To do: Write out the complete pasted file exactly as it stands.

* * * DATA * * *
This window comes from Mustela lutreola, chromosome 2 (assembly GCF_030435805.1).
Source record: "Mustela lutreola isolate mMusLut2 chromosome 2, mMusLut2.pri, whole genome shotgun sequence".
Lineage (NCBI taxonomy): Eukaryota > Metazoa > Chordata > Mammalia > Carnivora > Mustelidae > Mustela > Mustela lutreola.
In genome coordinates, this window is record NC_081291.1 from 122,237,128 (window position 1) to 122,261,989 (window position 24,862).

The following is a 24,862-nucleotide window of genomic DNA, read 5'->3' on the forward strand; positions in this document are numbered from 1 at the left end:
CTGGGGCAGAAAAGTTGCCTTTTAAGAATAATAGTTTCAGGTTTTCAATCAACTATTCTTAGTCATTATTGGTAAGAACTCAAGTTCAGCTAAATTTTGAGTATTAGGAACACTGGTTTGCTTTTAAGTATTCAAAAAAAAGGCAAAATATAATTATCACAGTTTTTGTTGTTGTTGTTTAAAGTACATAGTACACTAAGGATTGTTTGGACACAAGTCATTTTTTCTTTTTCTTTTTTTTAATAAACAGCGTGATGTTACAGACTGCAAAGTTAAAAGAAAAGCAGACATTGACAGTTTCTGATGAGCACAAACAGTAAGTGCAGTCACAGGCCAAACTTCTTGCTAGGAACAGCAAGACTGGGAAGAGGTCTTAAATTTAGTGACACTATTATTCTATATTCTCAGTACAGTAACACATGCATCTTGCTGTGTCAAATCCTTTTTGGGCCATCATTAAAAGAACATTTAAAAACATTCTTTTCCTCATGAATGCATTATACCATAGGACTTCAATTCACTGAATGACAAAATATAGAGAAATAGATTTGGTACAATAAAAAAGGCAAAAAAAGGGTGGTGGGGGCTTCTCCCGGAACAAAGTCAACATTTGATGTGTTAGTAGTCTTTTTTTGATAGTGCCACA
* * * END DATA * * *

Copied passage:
This window comes from Mustela lutreola, chromosome 2 (assembly GCF_030435805.1).
Source record: "Mustela lutreola isolate mMusLut2 chromosome 2, mMusLut2.pri, whole genome shotgun sequence".
Lineage (NCBI taxonomy): Eukaryota > Metazoa > Chordata > Mammalia > Carnivora > Mustelidae > Mustela > Mustela lutreola.
In genome coordinates, this window is record NC_081291.1 from 122,237,128 (window position 1) to 122,261,989 (window position 24,862).

The following is a 24,862-nucleotide window of genomic DNA, read 5'->3' on the forward strand; positions in this document are numbered from 1 at the left end:
CTGGGGCAGAAAAGTTGCCTTTTAAGAATAATAGTTTCAGGTTTTCAATCAACTATTCTTAGTCATTATTGGTAAGAACTCAAGTTCAGCTAAATTTTGAGTATTAGGAACACTGGTTTGCTTTTAAGTATTCAAAAAAAAGGCAAAATATAATTATCACAGTTTTTGTTGTTGTTGTTTAAAGTACATAGTACACTAAGGATTGTTTGGACACAAGTCATTTTTTCTTTTTCTTTTTTTTAATAAACAGCGTGATGTTACAGACTGCAAAGTTAAAAGAAAAGCAGACATTGACAGTTTCTGATGAGCACAAACAGTAAGTGCAGTCACAGGCCAAACTTCTTGCTAGGAACAGCAAGACTGGGAAGAGGTCTTAAATTTAGTGACACTATTATTCTATATTCTCAGTACAGTAACACATGCATCTTGCTGTGTCAAATCCTTTTTGGGCCATCATTAAAAGAACATTTAAAAACATTCTTTTCCTCATGAATGCATTATACCATAGGACTTCAATTCACTGAATGACAAAATATAGAGAAATAGATTTGGTACAATAAAAAAGGCAAAAAAAGGGTGGTGGGGGCTTCTCCCGGAACAAAGTCAACATTTGATGTGTTAGTAGTCTTTTTTTGATAGTGCCACA